Next Article in Journal
Zero-Voltage Ride-Through Capability of Single-Phase Grid-Connected Photovoltaic Systems
Next Article in Special Issue
Design Point Performance and Optimization of Humid Air Turbine Power Plants
Previous Article in Journal
Seismic Damage Evaluation of Concrete-Encased Steel Frame-Reinforced Concrete Core Tube Buildings Based on Dynamic Characteristics
Previous Article in Special Issue
Physics of Prestall Propagating Disturbances in Axial Compressors and Their Potential as a Stall Warning Indicator
Article Menu
Issue 4 (April) cover image

Export Article

Open AccessArticle
Appl. Sci. 2017, 7(4), 319; doi:10.3390/app7040319

Analyses of the Effect of Cycle Inlet Temperature on the Precooler and Plant Efficiency of the Simple and Intercooled Helium Gas Turbine Cycles for Generation IV Nuclear Power Plants

Gas Turbine Engineering Group, Cranfield University, Cranfield MK43 OAL, UK
*
Author to whom correspondence should be addressed.
Received: 22 January 2017 / Revised: 16 March 2017 / Accepted: 20 March 2017 / Published: 24 March 2017
(This article belongs to the Special Issue Gas Turbines Propulsion and Power)
View Full-Text   |   Download PDF [4393 KB, uploaded 27 March 2017]   |  

Abstract

Nuclear Power Plant (NPP) precooler coolant temperature is critical to performance because it impacts the work required to increase the coolant pressure. Variation of the coolant temperature results in varied precooler hot gas temperatures, which are cooled before re-entry. For recirculation, the heat sink (usually sea water), could exit the precooler at unfavourable temperatures and impact the re-entering coolant, if not recirculated properly at the source. The study objective is to analyse the effects of coolant inlet temperature on the heat sink and cycle efficiency. The cycles are Simple Cycle Recuperated (SCR), Intercooler Cycle Recuperated (ICR), and Intercooled Cycle without Recuperation (IC). Results show that the co-current precooler provides favourable outlet heat sink temperatures but compromises compactness. For a similar technology level, the counter-current precooler yields excessive heat sink outlet temperatures due to a compact, robust, and efficient heat transfer design, but could be detrimental to precooler integrity due to corrosion, including the cycle performance, if not recirculated back into the sea effectively. For the counter-current, the ICR has the best heat sink average temperature ratio of 1.4; the SCR has 2.7 and IC has 3.3. The analyses aid the development of Gas Cooled Fast Reactors (GFRs) and Very High Temperature Reactors (VHTRs), where helium is used as the coolant. View Full-Text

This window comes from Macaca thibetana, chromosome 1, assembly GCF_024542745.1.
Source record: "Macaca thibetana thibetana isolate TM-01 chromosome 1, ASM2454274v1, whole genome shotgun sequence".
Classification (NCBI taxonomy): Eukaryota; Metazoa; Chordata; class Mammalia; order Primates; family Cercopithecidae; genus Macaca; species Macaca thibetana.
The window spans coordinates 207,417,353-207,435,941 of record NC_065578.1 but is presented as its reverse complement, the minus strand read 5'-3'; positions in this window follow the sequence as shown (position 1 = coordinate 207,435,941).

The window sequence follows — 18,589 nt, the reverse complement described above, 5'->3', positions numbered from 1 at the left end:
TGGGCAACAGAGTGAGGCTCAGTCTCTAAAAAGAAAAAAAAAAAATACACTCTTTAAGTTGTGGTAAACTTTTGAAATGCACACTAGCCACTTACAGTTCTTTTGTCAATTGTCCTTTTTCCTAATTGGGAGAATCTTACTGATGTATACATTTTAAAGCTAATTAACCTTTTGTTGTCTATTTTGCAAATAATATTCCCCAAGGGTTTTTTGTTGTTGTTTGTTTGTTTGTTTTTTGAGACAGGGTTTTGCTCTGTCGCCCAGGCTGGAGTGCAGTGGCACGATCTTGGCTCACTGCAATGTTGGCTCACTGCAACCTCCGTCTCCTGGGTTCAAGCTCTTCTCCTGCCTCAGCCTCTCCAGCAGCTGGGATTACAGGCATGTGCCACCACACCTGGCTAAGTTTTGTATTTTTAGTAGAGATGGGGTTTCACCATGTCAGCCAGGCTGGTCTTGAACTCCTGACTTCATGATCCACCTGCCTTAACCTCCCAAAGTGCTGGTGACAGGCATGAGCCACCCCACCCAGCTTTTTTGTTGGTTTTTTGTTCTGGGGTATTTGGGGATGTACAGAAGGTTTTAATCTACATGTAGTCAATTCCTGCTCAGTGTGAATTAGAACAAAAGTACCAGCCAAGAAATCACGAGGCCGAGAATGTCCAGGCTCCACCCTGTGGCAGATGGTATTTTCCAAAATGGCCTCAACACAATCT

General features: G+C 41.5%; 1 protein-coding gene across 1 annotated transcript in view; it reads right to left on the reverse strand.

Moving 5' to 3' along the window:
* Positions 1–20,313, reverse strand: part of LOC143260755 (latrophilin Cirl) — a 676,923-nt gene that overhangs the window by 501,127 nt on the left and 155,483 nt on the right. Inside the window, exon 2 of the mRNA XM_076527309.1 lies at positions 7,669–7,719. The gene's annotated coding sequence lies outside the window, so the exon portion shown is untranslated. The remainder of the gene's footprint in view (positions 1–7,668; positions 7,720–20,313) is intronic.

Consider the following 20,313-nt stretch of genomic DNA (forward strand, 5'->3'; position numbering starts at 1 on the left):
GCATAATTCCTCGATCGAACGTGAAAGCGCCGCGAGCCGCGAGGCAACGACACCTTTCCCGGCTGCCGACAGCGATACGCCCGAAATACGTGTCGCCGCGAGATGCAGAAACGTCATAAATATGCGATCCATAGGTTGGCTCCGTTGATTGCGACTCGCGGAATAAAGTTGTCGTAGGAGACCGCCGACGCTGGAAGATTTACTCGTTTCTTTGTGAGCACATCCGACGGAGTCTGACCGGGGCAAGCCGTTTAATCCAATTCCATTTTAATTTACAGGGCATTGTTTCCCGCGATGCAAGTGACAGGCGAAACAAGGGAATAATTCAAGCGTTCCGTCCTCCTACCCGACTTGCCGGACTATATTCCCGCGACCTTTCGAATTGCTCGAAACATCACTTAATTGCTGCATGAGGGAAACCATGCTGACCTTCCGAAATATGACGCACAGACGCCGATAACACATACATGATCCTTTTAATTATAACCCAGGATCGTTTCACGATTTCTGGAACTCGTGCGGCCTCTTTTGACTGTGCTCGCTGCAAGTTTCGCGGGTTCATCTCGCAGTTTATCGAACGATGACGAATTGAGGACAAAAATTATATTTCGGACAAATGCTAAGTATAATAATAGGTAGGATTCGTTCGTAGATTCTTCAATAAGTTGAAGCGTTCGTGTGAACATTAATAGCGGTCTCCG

Keywords: Gen-IV; efficiency; NPP; cycle; precooler; performance; simple; intercooled; recuperated Gen-IV; efficiency; NPP; cycle; precooler; performance; simple; intercooled; recuperated
Figures

Figure 1

This is an open access article distributed under the Creative Commons Attribution License which permits unrestricted use, distribution, and reproduction in any medium, provided the original work is properly cited. (CC BY 4.0).

Scifeed alert for new publications

Never miss any articles matching your research from any publisher
  • Get alerts for new papers matching your research
  • Find out the new papers from selected authors
  • Updated daily for 49'000+ journals and 6000+ publishers
  • Define your Scifeed now

SciFeed Share & Cite This Article

MDPI and ACS Style

Gad-Briggs, A.; Nikolaidis, T.; Pilidis, P. Analyses of the Effect of Cycle Inlet Temperature on the Precooler and Plant Efficiency of the Simple and Intercooled Helium Gas Turbine Cycles for Generation IV Nuclear Power Plants. Appl. Sci. 2017, 7, 319.

Show more citation formats Show less citations formats

Note that from the first issue of 2016, MDPI journals use article numbers instead of page numbers. See further details here.

Related Articles

Article Metrics

Article Access Statistics

1

Comments

[Return to top]
Appl. Sci. EISSN 2076-3417 Published by MDPI AG, Basel, Switzerland RSS E-Mail Table of Contents Alert
Back to Top